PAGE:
While it may sound "somewhat implausible", Welsh house prices have risen recently despite the pandemic, according to the Principality.
The building society puts it partly down to people looking for bigger homes with more space as they adjust to the "new normal" of working from home.
Rises are set to continue in 2021, according to house price index Zoopla.
It predicts sale values will increase by 2% in Wales, compared to 1% across England.
The Principality's chief risk officer Mike Jones said fears over jobs and the economy may make first-time buyers reluctant to "put a first step on the ladder".
"It is also potentially the desire for a lifestyle change for some who, during lockdown, have realised that it is possible to work from home, avoiding the necessity to travel to work on a daily basis," he added.
"The demand for larger homes with additional space, including outdoor areas, has consequently risen however, and with little new supply coming to the market, prices also rose rapidly."
How has Covid-19 affected house prices?
When Wales' first lockdown ended in June, house prices rose by 3% across Wales' 22 local authority areas to £196,165.
The Principality's house price index for July to September showed sales rose by 2.2% compared to the quarter before - however, they were down by 58% on the same period in 2019.
In September, six local authority areas reached a new record average price - Bridgend (£190,948), Cardiff (£247,030), Carmarthenshire (£172,708), Gwynedd (£198,279), Newport (£213,660) and Powys (£222,992).
Apart from Cardiff, they are all among the council areas with the highest proportion of detached or semi-detached homes, indicating to the Principality the rise is being driven by people looking for spacious homes suited to lockdown living.
The highest increase was in Gwynedd, where house prices rose by 14.6%, with the price of an average detached home rising from £250,000 to £280,000 - this was pushed up by the highest sale of the year for £1.2m.
Mr Jones added: "Covid is likely to have dented consumer confidence and fears over job security may mean that many prospective buyers will be reluctant to either put a first foot on the housing ladder, or indeed take a step up."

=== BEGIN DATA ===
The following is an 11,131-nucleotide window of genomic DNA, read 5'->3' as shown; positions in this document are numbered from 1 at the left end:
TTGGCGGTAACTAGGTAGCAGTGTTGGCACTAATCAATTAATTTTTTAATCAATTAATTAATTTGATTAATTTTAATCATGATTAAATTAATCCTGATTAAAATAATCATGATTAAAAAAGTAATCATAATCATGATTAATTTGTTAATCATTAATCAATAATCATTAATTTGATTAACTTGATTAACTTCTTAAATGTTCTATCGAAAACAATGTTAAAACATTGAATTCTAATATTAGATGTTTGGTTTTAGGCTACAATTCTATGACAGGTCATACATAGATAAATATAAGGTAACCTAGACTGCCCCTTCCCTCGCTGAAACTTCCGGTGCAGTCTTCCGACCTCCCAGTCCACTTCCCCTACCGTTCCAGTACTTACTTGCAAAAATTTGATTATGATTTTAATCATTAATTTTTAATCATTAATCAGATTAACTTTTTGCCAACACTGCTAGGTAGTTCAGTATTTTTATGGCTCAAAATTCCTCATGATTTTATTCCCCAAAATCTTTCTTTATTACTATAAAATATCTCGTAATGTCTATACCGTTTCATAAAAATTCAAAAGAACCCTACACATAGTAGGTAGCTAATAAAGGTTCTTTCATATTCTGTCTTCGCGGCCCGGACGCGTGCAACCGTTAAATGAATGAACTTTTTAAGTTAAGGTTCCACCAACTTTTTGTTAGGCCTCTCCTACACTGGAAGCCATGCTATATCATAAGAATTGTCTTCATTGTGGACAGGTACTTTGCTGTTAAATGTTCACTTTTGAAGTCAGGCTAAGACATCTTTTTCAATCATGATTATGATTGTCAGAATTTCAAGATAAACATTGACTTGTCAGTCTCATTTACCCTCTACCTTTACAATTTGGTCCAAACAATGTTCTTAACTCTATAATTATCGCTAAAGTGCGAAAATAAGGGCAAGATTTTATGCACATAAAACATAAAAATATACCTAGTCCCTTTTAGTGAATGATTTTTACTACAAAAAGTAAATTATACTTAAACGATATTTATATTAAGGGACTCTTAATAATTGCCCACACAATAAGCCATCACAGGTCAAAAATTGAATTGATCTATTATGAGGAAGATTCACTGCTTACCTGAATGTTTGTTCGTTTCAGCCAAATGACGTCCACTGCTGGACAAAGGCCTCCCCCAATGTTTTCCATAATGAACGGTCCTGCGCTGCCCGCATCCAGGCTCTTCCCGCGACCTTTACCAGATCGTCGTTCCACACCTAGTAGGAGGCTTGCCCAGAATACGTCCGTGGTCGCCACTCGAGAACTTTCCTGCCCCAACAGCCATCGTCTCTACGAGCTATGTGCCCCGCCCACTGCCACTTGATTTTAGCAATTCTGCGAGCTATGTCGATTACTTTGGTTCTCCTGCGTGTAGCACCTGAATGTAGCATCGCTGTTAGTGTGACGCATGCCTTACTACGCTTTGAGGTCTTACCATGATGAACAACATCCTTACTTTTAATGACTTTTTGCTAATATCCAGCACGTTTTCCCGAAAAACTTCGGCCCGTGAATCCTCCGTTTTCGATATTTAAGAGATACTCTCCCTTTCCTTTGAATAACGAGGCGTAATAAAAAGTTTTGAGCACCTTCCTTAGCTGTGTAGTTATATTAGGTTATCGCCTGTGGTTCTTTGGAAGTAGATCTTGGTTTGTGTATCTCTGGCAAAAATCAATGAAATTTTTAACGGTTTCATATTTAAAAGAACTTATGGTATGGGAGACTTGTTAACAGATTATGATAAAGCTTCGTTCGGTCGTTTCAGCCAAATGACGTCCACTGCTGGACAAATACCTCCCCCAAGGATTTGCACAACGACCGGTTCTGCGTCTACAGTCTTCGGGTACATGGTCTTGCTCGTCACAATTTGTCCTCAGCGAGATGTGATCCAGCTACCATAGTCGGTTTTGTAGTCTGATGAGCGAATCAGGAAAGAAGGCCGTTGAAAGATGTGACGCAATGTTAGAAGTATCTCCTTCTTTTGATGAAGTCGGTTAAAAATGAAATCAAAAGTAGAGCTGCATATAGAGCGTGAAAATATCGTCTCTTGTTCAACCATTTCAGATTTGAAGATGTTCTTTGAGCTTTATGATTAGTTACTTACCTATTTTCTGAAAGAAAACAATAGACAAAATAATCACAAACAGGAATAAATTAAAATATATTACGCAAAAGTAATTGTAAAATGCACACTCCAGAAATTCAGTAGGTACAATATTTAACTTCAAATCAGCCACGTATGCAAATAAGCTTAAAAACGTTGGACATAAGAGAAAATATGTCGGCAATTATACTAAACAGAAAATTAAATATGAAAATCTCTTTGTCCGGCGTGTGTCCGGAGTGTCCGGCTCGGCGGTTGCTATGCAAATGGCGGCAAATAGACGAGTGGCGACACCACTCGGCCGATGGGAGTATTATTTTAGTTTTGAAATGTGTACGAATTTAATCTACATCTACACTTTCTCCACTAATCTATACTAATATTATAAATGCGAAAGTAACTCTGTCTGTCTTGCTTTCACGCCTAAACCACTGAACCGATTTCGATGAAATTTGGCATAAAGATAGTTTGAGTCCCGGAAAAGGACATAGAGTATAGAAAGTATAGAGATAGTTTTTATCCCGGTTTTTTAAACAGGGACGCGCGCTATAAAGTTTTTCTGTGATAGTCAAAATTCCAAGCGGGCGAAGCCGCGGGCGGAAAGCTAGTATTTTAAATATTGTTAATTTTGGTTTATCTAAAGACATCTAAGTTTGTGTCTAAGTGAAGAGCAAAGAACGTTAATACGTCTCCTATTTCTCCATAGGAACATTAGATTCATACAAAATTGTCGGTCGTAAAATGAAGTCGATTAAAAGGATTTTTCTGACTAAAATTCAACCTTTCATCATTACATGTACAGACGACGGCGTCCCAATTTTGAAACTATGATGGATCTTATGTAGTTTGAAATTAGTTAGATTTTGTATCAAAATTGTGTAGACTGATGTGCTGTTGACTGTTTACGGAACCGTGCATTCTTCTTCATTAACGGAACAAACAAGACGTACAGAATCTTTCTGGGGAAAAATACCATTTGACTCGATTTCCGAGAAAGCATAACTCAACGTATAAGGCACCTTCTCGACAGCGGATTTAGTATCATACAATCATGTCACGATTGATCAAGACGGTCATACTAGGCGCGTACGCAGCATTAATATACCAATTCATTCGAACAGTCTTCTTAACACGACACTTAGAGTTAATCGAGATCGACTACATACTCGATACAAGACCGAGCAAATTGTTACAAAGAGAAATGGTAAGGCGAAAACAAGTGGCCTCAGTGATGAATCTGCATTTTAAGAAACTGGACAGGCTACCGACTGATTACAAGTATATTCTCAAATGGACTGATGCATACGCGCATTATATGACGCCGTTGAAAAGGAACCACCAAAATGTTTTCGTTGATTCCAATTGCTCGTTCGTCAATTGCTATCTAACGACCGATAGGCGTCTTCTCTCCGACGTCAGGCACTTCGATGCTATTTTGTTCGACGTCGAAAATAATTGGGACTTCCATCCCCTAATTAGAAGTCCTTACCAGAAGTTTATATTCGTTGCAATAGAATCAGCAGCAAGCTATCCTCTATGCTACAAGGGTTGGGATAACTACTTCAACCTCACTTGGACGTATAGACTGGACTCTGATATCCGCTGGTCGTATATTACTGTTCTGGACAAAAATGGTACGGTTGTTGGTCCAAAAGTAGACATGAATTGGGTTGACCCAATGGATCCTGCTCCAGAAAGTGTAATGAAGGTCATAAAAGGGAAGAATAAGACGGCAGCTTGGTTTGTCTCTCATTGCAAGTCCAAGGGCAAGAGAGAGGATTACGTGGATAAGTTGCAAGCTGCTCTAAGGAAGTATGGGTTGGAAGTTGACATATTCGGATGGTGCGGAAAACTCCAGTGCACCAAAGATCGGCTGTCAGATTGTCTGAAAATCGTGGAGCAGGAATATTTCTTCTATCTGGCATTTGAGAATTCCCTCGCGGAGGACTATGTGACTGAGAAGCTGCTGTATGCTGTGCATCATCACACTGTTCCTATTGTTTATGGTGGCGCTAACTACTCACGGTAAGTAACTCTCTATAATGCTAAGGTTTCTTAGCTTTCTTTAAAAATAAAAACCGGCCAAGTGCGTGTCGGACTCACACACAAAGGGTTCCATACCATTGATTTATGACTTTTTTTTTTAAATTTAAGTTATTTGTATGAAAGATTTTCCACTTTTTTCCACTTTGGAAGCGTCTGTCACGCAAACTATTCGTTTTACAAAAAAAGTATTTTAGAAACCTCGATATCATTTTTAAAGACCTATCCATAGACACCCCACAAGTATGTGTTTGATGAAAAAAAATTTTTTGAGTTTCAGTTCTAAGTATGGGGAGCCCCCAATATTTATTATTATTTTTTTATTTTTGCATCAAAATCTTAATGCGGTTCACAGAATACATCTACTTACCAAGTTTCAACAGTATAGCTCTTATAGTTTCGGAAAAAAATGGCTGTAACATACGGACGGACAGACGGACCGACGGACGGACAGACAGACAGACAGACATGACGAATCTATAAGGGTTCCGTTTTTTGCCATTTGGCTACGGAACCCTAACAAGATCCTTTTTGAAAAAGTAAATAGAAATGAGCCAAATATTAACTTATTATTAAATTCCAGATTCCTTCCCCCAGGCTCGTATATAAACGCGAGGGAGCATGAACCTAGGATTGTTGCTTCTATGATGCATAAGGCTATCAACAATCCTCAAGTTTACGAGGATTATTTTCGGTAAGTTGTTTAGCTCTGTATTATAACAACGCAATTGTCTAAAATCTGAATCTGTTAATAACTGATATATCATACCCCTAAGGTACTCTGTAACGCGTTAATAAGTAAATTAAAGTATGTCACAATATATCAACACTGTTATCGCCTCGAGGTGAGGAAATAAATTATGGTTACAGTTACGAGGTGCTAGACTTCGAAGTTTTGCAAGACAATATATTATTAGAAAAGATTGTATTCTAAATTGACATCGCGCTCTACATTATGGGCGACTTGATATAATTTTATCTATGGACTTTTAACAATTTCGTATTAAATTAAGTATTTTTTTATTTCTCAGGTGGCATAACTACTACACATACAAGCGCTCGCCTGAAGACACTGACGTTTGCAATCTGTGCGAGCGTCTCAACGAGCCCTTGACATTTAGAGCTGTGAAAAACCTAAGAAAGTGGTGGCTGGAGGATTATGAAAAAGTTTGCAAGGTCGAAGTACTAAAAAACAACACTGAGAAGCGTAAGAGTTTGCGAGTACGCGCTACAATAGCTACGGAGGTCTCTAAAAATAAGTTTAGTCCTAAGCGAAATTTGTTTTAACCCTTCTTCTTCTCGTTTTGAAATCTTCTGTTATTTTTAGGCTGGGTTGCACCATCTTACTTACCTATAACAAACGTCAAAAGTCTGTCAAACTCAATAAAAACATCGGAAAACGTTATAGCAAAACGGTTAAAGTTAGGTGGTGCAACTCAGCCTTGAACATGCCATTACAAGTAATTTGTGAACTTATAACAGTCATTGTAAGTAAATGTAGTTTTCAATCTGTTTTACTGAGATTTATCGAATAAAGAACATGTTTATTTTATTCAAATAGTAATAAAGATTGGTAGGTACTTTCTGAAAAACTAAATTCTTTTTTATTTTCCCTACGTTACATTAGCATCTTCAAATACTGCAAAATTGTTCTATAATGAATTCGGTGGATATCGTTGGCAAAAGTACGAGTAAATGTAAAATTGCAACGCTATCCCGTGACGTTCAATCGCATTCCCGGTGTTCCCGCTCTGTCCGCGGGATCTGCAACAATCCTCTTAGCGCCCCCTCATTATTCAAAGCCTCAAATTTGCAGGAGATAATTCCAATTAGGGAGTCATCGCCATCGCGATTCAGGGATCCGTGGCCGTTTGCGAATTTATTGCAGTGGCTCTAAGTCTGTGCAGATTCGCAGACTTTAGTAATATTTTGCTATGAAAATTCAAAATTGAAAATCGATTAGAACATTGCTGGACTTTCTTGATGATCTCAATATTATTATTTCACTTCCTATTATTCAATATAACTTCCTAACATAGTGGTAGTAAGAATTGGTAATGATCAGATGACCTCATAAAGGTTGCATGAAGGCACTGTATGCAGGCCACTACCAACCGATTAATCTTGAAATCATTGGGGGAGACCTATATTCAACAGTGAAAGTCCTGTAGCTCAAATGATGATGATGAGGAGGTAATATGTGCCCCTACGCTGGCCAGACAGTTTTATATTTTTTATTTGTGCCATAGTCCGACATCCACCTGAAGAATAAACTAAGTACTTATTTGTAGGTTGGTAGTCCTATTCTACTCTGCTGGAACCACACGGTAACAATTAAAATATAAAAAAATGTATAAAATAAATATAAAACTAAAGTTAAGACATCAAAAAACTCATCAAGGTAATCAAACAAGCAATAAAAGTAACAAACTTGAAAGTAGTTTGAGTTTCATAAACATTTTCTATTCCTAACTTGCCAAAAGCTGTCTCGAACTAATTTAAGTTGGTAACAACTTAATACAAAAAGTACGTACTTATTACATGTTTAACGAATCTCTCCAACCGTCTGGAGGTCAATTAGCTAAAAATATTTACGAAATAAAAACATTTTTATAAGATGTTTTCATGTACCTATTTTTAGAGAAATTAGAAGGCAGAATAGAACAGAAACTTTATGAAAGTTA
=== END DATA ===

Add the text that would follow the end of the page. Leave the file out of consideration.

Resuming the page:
However, he said help-to-buy schemes and the creation of affordable homes "gave cause for optimism" looking ahead.
Zoopla predicts Wales will record the strongest house price growth of all UK areas next year, partly due to pent-up demand because of a longer lockdown earlier in 2020.
Director of research and insight Richard Donnell called it a "rollercoaster year" that was ending on a strong note, with house price growth hitting a three-year high and set to increase further.
"There are some challenges ahead as the country battles the impacts of the pandemic on the economy and day-to-day life," he added.
'Covid-19 has changed how people view their homes'
"The impact on the housing market is less than in previous downturns as sales volumes have already fallen in recent years and affordability levels are far from over-stretched."
Monmouthshire Building Society's chief operating officer Dawn Gunter called it an "unpredictable year" but agreed coronavirus had changed how many people view their home.
"Lockdowns have also meant members have spent more time than usual at home, with the home becoming both a personal and professional space," she said.
"Lots of people took the time to consider what the future looks like, how their home environment supports a positive work-life balance, whilst also considering its location and surroundings."
She also said the building society had seen "a surge in first-time buyers", adding: "We know the average age of a first-time buyer is now in their 30s, so 2020 may have been the target year to buy a first home for many."